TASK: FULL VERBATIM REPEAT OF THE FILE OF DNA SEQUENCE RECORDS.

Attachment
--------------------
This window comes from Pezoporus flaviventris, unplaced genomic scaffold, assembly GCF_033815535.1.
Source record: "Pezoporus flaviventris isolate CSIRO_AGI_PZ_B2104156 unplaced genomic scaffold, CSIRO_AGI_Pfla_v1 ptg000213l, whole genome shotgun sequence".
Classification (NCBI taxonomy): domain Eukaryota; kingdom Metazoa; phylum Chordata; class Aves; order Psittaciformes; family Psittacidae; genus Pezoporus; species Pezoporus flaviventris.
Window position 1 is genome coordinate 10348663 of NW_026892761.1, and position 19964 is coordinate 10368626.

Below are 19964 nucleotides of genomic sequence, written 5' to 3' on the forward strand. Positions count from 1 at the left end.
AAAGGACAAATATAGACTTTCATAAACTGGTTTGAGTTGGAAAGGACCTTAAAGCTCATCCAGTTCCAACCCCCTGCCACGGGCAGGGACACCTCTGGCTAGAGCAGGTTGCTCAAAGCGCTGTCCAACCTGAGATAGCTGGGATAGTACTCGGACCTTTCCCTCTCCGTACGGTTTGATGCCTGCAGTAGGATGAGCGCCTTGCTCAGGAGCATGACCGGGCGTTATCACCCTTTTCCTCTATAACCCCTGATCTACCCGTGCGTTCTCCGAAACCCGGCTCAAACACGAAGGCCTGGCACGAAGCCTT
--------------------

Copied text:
This window comes from Pezoporus flaviventris, unplaced genomic scaffold, assembly GCF_033815535.1.
Source record: "Pezoporus flaviventris isolate CSIRO_AGI_PZ_B2104156 unplaced genomic scaffold, CSIRO_AGI_Pfla_v1 ptg000213l, whole genome shotgun sequence".
Classification (NCBI taxonomy): domain Eukaryota; kingdom Metazoa; phylum Chordata; class Aves; order Psittaciformes; family Psittacidae; genus Pezoporus; species Pezoporus flaviventris.
Window position 1 is genome coordinate 10348663 of NW_026892761.1, and position 19964 is coordinate 10368626.

Below are 19964 nucleotides of genomic sequence, written 5' to 3' on the forward strand. Positions count from 1 at the left end.
AAAGGACAAATATAGACTTTCATAAACTGGTTTGAGTTGGAAAGGACCTTAAAGCTCATCCAGTTCCAACCCCCTGCCACGGGCAGGGACACCTCTGGCTAGAGCAGGTTGCTCAAAGCGCTGTCCAACCTGAGATAGCTGGGATAGTACTCGGACCTTTCCCTCTCCGTACGGTTTGATGCCTGCAGTAGGATGAGCGCCTTGCTCAGGAGCATGACCGGGCGTTATCACCCTTTTCCTCTATAACCCCTGATCTACCCGTGCGTTCTCCGAAACCCGGCTCAAACACGAAGGCCTGGCACGAAGCCTT